Senate Adds Conscience Clause To Aid-In-Dying Law

The Roundhouse in Santa Fe. Courtesy photo

The Santa Fe New Mexican

A bill the Senate passed Thursday eliminates any repercussions against doctors, nurses and other health care providers who refuse to participate in New Mexico’s medical aid-in-dying law for reasons of conscience.

“This bill simply acknowledges and affirms the right of individuals to object on conscientious reasons to participate in any medical aid in dying, including the refusal to provide information on medical aid in dying to a patient and refusing to refer a patient to someone else willing to assist the patient,” one of the sponsors of Senate Bill 471, Sen. Joe Cervantes, D-Las Cruces, said.

The proposed amendment to the Elizabeth Whitefield End-of-Life Options Act, a 2021 law that allows terminally ill patients who are of sound mind to take their own lives with the aid of a physician, comes about a year after a Santa Fe doctor and a national association of Christian physicians and health care professionals sued the state over it.

The lawsuit alleges the End-of-Life Options Act as currently written violates the doctors’ First Amendment and other constitutional rights.

“The Act does not define the word ‘participate,’ requires conscientious objectors to facilitate suicide in material ways, and expressly prohibits professional associations like [the Christian Medical & Dental Associations] from taking action to ensure that their members advance — rather than undermine — their mission and message,” the lawsuit states.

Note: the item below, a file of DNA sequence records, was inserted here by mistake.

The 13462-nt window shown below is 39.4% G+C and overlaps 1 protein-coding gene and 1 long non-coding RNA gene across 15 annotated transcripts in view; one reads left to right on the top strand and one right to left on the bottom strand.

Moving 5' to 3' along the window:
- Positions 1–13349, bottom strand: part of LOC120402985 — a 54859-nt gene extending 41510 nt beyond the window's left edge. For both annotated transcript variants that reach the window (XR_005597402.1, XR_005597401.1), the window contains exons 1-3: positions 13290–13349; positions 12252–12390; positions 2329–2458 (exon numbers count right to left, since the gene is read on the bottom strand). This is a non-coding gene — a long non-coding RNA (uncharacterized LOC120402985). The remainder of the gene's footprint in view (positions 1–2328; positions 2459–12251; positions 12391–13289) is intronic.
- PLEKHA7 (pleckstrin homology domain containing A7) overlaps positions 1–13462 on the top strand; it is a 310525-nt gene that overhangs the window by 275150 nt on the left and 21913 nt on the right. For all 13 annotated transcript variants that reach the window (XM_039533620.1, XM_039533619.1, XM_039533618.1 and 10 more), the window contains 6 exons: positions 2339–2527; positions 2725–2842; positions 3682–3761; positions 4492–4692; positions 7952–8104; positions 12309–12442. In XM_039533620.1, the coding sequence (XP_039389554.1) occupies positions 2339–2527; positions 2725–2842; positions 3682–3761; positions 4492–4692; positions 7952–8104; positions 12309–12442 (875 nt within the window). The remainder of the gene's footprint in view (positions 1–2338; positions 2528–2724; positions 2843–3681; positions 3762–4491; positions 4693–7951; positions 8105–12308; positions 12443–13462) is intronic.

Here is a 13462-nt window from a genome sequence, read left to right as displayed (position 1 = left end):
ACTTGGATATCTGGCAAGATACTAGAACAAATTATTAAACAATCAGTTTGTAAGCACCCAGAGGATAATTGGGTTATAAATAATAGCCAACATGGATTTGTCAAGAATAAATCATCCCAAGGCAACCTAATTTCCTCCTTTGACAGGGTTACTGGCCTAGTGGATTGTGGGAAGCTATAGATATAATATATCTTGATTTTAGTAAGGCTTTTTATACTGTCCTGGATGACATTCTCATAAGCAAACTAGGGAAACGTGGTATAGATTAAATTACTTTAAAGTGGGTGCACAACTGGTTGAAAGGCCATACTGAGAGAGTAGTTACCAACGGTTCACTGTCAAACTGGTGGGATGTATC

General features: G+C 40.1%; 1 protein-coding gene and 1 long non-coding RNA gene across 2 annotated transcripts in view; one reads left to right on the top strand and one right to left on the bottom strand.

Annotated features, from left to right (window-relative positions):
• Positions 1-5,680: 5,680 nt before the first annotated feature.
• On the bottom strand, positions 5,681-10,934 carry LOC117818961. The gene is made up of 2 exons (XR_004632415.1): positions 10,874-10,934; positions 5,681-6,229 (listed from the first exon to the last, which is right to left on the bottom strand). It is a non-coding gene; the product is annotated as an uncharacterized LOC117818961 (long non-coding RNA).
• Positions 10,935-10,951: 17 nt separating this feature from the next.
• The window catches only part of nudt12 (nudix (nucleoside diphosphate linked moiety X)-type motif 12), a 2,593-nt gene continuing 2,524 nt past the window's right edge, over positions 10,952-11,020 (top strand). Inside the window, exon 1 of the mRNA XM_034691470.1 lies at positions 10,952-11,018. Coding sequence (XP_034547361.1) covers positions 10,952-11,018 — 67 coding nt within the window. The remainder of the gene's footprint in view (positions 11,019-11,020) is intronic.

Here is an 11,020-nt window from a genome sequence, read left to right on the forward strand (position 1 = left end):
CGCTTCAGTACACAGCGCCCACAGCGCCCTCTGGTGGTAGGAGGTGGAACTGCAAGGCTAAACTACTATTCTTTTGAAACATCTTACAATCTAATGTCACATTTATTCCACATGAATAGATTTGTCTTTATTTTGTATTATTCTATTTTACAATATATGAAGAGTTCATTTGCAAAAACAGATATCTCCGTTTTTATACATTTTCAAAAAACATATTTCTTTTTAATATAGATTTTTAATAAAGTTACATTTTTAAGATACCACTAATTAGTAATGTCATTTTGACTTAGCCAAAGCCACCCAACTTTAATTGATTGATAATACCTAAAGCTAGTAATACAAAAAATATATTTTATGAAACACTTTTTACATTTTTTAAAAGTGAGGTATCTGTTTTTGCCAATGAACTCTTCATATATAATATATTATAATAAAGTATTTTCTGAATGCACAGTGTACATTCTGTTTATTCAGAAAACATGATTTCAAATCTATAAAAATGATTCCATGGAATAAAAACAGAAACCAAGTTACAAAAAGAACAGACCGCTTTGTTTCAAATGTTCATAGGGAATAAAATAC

Asked by Sen. Gregg Schmedes, R-Tijeras, whether the lawsuit prompted SB 471, Cervantes said he didn’t know whether it was the impetus, “but there’s no doubt that they’re interrelated.”

The amendment makes explicit that health care providers will not be subject to criminal liability, licensing sanctions or other professional disciplinary action for “refusing, for reasons of conscience, to participate in medical aid in dying in any way.”

Schmedes also asked whether the amendment would “remedy” the lawsuit.

Cervantes said he couldn’t answer the question.

“I haven’t communicated with the parties and litigants that this will satisfy them, but this should, certainly in my opinion, address their concerns,” he said. “This recognizes the right of conscience, and my understanding is that’s the fundamental issue in that litigation.”

Schmedes, who pushed unsuccessfully to add similar religious exemptions to a bill the Senate passed earlier this week to protect access to abortion and gender-affirming health care in New Mexico, said the Legislature needs to be “very sensitive” to the issue.

“I would urge members of the body to take these issues seriously,” he said. “I am very concerned that multiple pieces of legislation that either have passed this chamber or are about to pass this chamber are making an identical mistake. And I think that pretty soon, we may be back here with a similar bill addressing different pieces of legislation.”

Cervantes said Sen. Liz Stefanics, D-Cerrillos, who sponsored the End-of-Life Options Act, made a number of changes to the original bill based on concerns of conscience.

“Many of you all know I ran into a little bit of issue with members of my clergy in the [Catholic Church] over this bill and other positions that I’ve taken,” said Cervantes, who was denied Communion at his parish church in 2021 after he voted in favor of repealing a half-century-old law that criminalized abortion in New Mexico.

“But it was important for me to represent the interests of those with religious beliefs that are challenged in some respects by this legislation,” he said.

Follow Daniel J. Chacón on Twitter @danieljchacon.

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